"Greenwashing" is environmental whitewashing. Put another way, greenwashing occurs when a company, government or organization makes a big deal out of some sort of pro-environment practice it has adopted... while privately acting in ways that hurt the environment. Put more bluntly, the watchdog organization CorpWatch defines it this way: "the phenomenon of socially and environmentally destructive corporations attempting to preserve and expand their markets by posing as friends of the environment and leaders in the struggle to eradicate poverty."
It's never a compliment, in short.
Examples abound. Consider the San Francisco Bay Guardian headline: "Nuclear greenwashing: Global warming has suddenly put nukes back on the agenda - but there's a lot the industry isn't telling you." Or consider online magazine Grist's take on a program that touts sustainably harvested wood: "Certifiably Insane? Wood-labeling program less green than it appears."
An Architecture magazine article entitled "Eco-fraud: 'Green buildings' might not be all they're made out to be" warns that the terms"'green building' or sustainable architecture' are easily manipulated by architects, whose success hinges on publicity. The media, meanwhile, are complicit in the greenwashing problem."
CorpWatch has cited many examples of greenwashing, such as oil companies that state a commitment to renewable energy sources, even though they spend relatively little money on green efforts compared to the millions or billions spent on oil exploration. For Earth Day 2000, Ford Motor Co. announced all corporate brand advertising would have an environmental theme; meanwhile, it produced the global-warming gas-guzzler Ford Excursion. And even as a growing chorus raised concerns about genetically engineered foods, seven companies involved in the technology started the "Council for Biotechnology Information" to win public approval for such foods.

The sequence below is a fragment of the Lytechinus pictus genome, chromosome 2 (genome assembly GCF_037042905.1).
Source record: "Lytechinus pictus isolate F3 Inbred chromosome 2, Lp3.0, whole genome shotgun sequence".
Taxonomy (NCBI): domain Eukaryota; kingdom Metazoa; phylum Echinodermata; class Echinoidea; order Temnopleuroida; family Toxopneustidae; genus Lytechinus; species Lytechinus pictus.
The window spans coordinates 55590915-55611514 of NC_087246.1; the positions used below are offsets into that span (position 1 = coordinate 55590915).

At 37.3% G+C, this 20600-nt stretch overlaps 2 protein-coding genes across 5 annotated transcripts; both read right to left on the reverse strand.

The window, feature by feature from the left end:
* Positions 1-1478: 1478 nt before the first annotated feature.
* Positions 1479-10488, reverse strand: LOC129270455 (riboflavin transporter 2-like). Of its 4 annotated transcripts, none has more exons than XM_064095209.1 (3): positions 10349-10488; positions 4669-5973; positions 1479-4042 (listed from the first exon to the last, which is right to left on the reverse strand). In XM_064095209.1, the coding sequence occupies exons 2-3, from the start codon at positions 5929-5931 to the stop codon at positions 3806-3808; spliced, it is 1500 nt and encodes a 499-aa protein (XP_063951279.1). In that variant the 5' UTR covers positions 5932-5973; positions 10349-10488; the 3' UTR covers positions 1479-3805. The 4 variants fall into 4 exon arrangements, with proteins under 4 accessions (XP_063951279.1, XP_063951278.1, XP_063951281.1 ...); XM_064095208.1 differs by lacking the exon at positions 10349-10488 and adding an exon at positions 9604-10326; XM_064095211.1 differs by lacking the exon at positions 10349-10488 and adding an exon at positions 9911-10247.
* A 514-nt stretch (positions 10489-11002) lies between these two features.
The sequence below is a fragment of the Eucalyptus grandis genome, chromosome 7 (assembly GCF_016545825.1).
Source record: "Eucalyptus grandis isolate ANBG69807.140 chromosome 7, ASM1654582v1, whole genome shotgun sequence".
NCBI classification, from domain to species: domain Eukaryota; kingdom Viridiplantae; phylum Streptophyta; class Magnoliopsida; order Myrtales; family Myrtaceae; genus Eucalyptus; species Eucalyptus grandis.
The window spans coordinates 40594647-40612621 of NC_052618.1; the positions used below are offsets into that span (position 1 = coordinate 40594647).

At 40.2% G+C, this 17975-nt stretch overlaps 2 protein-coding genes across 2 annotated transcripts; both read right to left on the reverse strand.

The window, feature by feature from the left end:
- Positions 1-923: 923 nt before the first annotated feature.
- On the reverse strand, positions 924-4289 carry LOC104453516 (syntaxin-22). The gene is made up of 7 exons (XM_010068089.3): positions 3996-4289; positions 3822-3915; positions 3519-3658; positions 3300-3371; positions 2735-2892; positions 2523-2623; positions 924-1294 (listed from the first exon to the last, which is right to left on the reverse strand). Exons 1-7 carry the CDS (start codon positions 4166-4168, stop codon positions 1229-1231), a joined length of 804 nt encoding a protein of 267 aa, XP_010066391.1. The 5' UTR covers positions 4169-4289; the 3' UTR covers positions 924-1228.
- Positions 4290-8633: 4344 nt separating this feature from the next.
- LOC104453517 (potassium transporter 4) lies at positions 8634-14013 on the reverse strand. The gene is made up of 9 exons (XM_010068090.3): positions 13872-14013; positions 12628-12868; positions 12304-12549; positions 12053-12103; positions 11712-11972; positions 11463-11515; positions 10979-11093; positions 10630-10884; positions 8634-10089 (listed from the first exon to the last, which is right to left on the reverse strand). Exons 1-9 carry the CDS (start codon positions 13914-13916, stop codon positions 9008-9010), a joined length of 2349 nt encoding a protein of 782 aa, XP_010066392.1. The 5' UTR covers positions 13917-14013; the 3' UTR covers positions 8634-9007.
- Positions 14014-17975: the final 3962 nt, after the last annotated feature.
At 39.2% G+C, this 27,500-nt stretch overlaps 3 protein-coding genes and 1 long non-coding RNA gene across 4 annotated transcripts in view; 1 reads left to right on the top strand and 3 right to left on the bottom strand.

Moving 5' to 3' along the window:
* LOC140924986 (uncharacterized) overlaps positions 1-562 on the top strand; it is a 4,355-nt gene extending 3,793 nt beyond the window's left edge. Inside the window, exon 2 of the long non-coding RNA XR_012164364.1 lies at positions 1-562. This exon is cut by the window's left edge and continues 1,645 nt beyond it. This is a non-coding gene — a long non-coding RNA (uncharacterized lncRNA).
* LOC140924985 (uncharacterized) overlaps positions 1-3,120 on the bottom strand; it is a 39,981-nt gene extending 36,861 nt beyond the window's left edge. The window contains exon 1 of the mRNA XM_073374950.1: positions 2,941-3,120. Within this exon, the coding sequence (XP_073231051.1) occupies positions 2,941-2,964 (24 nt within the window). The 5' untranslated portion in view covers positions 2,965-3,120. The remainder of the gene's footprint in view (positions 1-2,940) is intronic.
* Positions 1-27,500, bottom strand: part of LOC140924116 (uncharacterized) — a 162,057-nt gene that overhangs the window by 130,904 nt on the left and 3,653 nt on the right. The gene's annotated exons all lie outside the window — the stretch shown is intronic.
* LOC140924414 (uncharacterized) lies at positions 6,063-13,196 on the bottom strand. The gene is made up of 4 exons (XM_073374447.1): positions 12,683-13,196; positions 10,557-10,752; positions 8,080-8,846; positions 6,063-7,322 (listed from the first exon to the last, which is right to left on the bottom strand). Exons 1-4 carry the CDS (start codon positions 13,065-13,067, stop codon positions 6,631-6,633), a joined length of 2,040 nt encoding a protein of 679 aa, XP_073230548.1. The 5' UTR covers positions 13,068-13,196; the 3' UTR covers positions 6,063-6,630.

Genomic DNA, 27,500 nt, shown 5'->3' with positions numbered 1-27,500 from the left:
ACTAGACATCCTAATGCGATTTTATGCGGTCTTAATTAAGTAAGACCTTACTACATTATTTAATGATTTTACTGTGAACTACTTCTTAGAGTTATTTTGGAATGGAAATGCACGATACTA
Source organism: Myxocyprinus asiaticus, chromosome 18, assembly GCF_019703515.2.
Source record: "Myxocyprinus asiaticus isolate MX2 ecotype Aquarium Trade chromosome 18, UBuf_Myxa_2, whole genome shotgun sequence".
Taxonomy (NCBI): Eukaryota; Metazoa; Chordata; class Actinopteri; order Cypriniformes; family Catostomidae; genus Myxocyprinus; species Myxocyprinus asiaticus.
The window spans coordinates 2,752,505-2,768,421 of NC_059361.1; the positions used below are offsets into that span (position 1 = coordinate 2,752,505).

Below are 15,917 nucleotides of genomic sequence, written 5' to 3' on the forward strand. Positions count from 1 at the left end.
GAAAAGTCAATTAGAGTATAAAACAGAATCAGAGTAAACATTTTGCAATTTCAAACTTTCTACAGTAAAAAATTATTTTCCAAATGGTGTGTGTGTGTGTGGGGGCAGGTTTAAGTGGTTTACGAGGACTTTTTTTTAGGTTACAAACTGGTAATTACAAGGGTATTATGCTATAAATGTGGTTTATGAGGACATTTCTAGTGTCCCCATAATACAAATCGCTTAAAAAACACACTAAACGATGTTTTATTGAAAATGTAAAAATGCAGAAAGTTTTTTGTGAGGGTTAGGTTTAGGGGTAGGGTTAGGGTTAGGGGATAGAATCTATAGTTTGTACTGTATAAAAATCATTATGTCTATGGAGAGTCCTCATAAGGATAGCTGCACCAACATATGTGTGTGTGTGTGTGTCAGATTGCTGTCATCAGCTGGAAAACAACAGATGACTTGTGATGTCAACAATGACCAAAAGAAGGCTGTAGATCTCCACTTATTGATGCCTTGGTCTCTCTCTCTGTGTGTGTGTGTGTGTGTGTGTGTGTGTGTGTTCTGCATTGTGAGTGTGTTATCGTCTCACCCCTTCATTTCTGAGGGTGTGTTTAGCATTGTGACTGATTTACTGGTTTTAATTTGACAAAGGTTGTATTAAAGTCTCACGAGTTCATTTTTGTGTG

The main thing is that you just have to be constantly aware of the fact that the Madison Avenue types have figured out that being supposedly green is the way to success nowadays. You just have to check all those claims if you want to effect positive change and not "fake" change.
For more info:
* "TV Lets Corporations Pull Green Wool Over Viewers' Eyes" says this article: http://www.fair.org/index.php?page=1309
* A short history of greenwashing: http://www.corpwatch.org/article.php?id=242
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